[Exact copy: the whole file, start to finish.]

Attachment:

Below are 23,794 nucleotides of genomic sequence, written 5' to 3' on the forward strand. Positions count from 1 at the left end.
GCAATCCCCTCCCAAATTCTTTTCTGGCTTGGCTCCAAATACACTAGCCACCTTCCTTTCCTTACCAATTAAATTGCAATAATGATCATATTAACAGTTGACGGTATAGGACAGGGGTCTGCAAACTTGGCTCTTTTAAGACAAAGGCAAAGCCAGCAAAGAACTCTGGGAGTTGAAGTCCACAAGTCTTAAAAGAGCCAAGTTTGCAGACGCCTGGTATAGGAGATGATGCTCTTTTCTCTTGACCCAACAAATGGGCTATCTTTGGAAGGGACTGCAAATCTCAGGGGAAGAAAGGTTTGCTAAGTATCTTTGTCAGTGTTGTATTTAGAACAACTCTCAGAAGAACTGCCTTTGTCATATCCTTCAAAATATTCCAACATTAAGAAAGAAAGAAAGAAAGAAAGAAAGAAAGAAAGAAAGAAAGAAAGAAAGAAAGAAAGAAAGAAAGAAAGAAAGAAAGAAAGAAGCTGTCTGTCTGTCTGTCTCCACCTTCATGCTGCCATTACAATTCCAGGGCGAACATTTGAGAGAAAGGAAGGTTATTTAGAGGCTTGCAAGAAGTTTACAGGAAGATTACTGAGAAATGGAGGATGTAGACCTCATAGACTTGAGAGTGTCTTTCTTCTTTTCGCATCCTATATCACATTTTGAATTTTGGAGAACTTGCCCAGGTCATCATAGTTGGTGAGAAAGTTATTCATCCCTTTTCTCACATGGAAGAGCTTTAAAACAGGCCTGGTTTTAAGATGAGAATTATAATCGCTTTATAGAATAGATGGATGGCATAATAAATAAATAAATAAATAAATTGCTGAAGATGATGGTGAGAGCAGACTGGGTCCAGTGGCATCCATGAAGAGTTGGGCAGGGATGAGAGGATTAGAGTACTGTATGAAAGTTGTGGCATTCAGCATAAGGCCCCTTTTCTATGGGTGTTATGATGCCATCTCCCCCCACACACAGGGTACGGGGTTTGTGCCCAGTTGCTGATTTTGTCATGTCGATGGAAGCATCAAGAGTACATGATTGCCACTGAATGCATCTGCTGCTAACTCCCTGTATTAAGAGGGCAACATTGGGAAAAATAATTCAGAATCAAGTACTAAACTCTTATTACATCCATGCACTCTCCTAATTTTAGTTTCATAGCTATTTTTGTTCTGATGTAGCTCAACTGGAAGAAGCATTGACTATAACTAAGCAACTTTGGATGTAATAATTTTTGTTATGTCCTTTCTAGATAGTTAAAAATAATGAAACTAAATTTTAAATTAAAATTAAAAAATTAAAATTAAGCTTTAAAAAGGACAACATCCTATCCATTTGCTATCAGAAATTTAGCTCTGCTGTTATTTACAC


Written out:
Below are 23,794 nucleotides of genomic sequence, written 5' to 3' on the forward strand. Positions count from 1 at the left end.
GCAATCCCCTCCCAAATTCTTTTCTGGCTTGGCTCCAAATACACTAGCCACCTTCCTTTCCTTACCAATTAAATTGCAATAATGATCATATTAACAGTTGACGGTATAGGACAGGGGTCTGCAAACTTGGCTCTTTTAAGACAAAGGCAAAGCCAGCAAAGAACTCTGGGAGTTGAAGTCCACAAGTCTTAAAAGAGCCAAGTTTGCAGACGCCTGGTATAGGAGATGATGCTCTTTTCTCTTGACCCAACAAATGGGCTATCTTTGGAAGGGACTGCAAATCTCAGGGGAAGAAAGGTTTGCTAAGTATCTTTGTCAGTGTTGTATTTAGAACAACTCTCAGAAGAACTGCCTTTGTCATATCCTTCAAAATATTCCAACATTAAGAAAGAAAGAAAGAAAGAAAGAAAGAAAGAAAGAAAGAAAGAAAGAAAGAAAGAAAGAAAGAAAGAAAGAAAGAAAGAAAGAAGCTGTCTGTCTGTCTGTCTCCACCTTCATGCTGCCATTACAATTCCAGGGCGAACATTTGAGAGAAAGGAAGGTTATTTAGAGGCTTGCAAGAAGTTTACAGGAAGATTACTGAGAAATGGAGGATGTAGACCTCATAGACTTGAGAGTGTCTTTCTTCTTTTCGCATCCTATATCACATTTTGAATTTTGGAGAACTTGCCCAGGTCATCATAGTTGGTGAGAAAGTTATTCATCCCTTTTCTCACATGGAAGAGCTTTAAAACAGGCCTGGTTTTAAGATGAGAATTATAATCGCTTTATAGAATAGATGGATGGCATAATAAATAAATAAATAAATAAATTGCTGAAGATGATGGTGAGAGCAGACTGGGTCCAGTGGCATCCATGAAGAGTTGGGCAGGGATGAGAGGATTAGAGTACTGTATGAAAGTTGTGGCATTCAGCATAAGGCCCCTTTTCTATGGGTGTTATGATGCCATCTCCCCCCACACACAGGGTACGGGGTTTGTGCCCAGTTGCTGATTTTGTCATGTCGATGGAAGCATCAAGAGTACATGATTGCCACTGAATGCATCTGCTGCTAACTCCCTGTATTAAGAGGGCAACATTGGGAAAAATAATTCAGAATCAAGTACTAAACTCTTATTACATCCATGCACTCTCCTAATTTTAGTTTCATAGCTATTTTTGTTCTGATGTAGCTCAACTGGAAGAAGCATTGACTATAACTAAGCAACTTTGGATGTAATAATTTTTGTTATGTCCTTTCTAGATAGTTAAAAATAATGAAACTAAATTTTAAATTAAAATTAAAAAATTAAAATTAAGCTTTAAAAAGGACAACATCCTATCCATTTGCTATCAGAAATTTAGCTCTGCTGTTATTTACAC